After years of quiet progress, Israeli medical cannabis research is budding
Behind closed doors somewhere in the recesses of the Israeli government’s Agricultural Research Organization, Dr. Nirit Bernstein has been working for the past three years to perfect cannabis cultivation practices.
“It’s difficult to be a cannabis researcher. It’s much easier to be a tomato or citrus researcher,” she told The Jerusalem Post on Monday. “We are dealing with an illegal drug. Even though we are growing cannabis for medicinal purposes, it is still by definition an illegal drug.”
Bernstein, a senior research scientist at the Agricultural Research Organization’s Volcani Center, was Israel’s first scientist to acquire a research license from the Health Ministry’s Medical Cannabis Unit. Now, the Volcani Center, which operates under the broader umbrella of the Agriculture Ministry, is in the process of building a National Center for Research in Medical Cannabis.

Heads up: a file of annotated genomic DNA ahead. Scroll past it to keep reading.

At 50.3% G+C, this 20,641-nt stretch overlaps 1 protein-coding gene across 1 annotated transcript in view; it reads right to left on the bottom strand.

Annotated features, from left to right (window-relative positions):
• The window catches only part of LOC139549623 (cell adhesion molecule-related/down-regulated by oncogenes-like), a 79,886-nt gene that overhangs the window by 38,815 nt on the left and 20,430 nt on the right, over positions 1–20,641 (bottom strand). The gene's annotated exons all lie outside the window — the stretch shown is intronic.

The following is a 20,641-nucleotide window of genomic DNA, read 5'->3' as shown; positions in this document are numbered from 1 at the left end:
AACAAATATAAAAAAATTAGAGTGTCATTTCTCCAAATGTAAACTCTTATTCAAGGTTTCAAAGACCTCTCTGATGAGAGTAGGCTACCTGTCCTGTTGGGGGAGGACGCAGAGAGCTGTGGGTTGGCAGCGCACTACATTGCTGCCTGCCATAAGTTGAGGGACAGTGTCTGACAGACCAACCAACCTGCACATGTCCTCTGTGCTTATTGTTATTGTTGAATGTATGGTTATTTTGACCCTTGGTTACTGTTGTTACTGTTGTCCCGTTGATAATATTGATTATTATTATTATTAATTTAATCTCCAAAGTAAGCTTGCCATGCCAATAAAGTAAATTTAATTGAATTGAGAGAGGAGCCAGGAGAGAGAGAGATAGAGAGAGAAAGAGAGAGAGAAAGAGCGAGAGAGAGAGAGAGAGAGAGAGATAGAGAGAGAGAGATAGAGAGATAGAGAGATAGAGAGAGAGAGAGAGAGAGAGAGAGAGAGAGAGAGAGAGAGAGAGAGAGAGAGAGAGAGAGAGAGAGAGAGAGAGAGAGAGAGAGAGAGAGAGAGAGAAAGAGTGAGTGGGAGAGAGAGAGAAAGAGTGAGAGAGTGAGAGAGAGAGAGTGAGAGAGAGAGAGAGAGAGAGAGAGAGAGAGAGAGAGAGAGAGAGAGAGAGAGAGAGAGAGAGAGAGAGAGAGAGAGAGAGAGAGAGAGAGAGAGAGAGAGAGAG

Although an internal launch already took place this spring, the National Center, as well as the current and planned medical marijuana research at Volcani, was essentially secret until a few weeks ago; the organization only began to open up about the research after a June 26 government decision to regulate the medical cannabis sector.
“It was kept quiet for the sake of safety,” Bernstein said. “In my department, not everyone knows where the plants are. We haven’t advertised it because we want to be able to do the research in true keeping with the regulations and the law. We don’t advertise and flag it out as a gimmick.”
While a few scientists are already working within the framework of the National Center, the research will receive a new home in the shape of a NIS 2.5 million building that is slated to be complete by mid-2017, according to Prof. Itamar Glazer, deputy director for research and development at the Agricultural Research Organization.
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